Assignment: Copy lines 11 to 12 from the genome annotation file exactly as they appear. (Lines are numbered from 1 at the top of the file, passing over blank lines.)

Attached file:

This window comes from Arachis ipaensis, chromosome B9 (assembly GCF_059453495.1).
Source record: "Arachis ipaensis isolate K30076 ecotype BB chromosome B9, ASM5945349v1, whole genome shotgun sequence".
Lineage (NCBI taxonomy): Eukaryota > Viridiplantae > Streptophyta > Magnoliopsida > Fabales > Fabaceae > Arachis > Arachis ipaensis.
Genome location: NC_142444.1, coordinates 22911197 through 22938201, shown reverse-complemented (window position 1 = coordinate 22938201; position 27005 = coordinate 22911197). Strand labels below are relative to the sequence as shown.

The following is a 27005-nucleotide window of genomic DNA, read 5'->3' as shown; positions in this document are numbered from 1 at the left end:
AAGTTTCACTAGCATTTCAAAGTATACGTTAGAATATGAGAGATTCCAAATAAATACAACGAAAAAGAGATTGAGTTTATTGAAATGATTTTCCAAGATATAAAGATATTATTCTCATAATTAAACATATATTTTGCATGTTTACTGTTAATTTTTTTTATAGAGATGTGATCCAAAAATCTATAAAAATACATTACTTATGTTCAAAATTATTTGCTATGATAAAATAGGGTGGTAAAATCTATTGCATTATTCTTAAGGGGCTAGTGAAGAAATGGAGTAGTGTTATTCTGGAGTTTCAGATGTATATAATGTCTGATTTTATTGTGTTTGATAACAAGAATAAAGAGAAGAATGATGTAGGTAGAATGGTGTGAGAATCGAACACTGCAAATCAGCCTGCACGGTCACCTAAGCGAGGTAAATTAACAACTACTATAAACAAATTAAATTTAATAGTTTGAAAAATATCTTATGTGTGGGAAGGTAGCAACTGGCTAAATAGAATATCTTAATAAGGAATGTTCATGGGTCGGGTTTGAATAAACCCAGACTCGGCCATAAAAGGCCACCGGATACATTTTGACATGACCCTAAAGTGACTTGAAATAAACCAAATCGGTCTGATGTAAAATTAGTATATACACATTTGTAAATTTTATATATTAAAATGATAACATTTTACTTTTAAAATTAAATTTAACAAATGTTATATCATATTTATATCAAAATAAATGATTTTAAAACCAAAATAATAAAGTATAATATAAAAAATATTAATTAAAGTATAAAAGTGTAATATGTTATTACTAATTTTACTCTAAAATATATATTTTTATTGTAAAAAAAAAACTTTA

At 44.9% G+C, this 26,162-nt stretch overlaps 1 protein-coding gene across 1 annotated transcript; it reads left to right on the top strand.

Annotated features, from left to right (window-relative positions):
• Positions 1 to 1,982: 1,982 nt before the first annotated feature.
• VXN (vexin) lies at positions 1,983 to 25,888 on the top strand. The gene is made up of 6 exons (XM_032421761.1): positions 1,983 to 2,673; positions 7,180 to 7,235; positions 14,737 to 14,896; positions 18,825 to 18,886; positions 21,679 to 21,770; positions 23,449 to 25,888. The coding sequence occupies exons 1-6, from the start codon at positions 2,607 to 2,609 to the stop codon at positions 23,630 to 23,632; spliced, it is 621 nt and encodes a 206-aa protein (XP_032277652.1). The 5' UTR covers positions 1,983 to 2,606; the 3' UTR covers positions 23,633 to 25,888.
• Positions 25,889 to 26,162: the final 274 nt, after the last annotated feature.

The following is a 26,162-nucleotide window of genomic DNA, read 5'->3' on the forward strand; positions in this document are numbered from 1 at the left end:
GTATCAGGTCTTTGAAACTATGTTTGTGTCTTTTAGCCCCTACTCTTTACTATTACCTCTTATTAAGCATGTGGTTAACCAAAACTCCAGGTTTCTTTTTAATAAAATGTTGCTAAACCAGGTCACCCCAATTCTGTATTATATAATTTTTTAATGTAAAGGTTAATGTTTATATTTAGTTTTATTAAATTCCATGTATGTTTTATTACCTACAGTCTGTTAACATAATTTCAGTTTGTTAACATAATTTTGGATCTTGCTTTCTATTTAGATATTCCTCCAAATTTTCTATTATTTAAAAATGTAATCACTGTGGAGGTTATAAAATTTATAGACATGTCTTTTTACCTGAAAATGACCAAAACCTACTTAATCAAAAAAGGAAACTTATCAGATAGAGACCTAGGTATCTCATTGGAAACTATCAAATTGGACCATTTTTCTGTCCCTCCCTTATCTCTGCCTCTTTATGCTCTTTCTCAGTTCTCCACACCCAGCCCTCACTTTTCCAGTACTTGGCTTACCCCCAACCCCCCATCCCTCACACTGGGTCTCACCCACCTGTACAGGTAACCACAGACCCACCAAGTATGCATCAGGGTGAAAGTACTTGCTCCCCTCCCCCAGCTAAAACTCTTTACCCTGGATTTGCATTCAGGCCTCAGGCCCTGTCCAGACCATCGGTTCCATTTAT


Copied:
• Positions 25,889 to 26,162: the final 274 nt, after the last annotated feature.

The following is a 26,162-nucleotide window of genomic DNA, read 5'->3' on the forward strand; positions in this document are numbered from 1 at the left end: